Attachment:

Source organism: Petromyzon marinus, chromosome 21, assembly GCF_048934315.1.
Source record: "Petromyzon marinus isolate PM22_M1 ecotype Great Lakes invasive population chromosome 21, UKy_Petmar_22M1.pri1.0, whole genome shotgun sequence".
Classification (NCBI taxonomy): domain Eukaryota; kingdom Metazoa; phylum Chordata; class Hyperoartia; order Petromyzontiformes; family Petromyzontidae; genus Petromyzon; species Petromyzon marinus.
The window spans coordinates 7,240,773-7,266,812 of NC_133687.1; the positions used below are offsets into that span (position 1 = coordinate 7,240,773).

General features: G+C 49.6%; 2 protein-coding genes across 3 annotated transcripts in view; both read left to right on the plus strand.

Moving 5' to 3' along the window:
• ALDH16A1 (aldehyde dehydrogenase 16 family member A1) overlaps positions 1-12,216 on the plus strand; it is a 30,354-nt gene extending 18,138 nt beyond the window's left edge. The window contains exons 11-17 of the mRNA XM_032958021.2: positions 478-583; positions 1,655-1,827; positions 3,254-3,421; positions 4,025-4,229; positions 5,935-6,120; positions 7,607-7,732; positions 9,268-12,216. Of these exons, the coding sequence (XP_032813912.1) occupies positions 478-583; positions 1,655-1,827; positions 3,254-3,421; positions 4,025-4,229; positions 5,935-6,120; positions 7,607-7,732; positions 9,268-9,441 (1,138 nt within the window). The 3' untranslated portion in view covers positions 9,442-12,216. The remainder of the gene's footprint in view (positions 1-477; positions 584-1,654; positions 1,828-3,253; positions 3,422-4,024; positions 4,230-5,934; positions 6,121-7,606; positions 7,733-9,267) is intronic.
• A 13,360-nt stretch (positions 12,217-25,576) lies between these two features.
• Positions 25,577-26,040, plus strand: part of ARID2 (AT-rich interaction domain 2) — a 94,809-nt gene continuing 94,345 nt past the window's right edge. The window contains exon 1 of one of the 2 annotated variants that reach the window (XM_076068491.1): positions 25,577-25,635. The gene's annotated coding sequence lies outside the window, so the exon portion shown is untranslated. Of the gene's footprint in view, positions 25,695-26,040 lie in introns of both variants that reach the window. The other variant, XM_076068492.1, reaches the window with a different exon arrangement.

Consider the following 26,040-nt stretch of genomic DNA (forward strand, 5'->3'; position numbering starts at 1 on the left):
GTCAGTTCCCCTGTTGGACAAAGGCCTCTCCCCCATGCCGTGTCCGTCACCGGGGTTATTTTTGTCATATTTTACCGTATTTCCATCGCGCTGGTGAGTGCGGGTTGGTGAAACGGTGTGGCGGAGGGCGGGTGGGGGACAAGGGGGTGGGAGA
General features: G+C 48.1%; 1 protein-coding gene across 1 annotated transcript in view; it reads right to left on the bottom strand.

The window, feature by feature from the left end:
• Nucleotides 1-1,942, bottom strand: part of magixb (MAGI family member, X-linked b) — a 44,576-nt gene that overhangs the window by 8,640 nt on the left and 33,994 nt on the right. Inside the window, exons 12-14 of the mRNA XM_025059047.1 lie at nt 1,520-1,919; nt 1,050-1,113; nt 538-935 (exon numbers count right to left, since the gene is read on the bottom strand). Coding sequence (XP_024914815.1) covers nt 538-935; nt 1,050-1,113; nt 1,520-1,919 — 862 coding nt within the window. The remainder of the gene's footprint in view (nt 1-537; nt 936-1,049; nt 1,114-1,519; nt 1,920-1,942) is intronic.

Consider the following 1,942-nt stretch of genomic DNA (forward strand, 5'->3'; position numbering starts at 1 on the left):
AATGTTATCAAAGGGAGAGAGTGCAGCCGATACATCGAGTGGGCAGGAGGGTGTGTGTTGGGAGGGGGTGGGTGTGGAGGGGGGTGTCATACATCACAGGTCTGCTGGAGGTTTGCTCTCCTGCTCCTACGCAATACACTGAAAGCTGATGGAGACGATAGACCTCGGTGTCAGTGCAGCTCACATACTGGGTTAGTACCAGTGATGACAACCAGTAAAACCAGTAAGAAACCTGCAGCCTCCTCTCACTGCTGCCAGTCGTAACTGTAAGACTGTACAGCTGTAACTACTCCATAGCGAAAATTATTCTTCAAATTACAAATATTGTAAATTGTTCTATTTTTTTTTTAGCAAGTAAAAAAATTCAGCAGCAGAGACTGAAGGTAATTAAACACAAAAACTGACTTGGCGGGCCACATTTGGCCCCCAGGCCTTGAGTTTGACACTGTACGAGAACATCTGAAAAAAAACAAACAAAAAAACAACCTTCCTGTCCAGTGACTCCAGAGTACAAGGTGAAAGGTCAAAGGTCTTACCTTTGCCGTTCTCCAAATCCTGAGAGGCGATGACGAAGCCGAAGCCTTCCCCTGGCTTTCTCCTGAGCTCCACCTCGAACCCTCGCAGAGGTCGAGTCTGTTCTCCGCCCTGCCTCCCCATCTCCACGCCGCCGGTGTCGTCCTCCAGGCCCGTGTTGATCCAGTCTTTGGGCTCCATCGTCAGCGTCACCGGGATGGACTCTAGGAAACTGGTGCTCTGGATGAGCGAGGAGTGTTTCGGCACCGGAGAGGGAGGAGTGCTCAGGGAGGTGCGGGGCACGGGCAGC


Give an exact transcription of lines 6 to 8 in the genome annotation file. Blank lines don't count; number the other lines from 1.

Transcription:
Moving 5' to 3' along the window:
• ALDH16A1 (aldehyde dehydrogenase 16 family member A1) overlaps positions 1-12,216 on the plus strand; it is a 30,354-nt gene extending 18,138 nt beyond the window's left edge. The window contains exons 11-17 of the mRNA XM_032958021.2: positions 478-583; positions 1,655-1,827; positions 3,254-3,421; positions 4,025-4,229; positions 5,935-6,120; positions 7,607-7,732; positions 9,268-12,216. Of these exons, the coding sequence (XP_032813912.1) occupies positions 478-583; positions 1,655-1,827; positions 3,254-3,421; positions 4,025-4,229; positions 5,935-6,120; positions 7,607-7,732; positions 9,268-9,441 (1,138 nt within the window). The 3' untranslated portion in view covers positions 9,442-12,216. The remainder of the gene's footprint in view (positions 1-477; positions 584-1,654; positions 1,828-3,253; positions 3,422-4,024; positions 4,230-5,934; positions 6,121-7,606; positions 7,733-9,267) is intronic.
• A 13,360-nt stretch (positions 12,217-25,576) lies between these two features.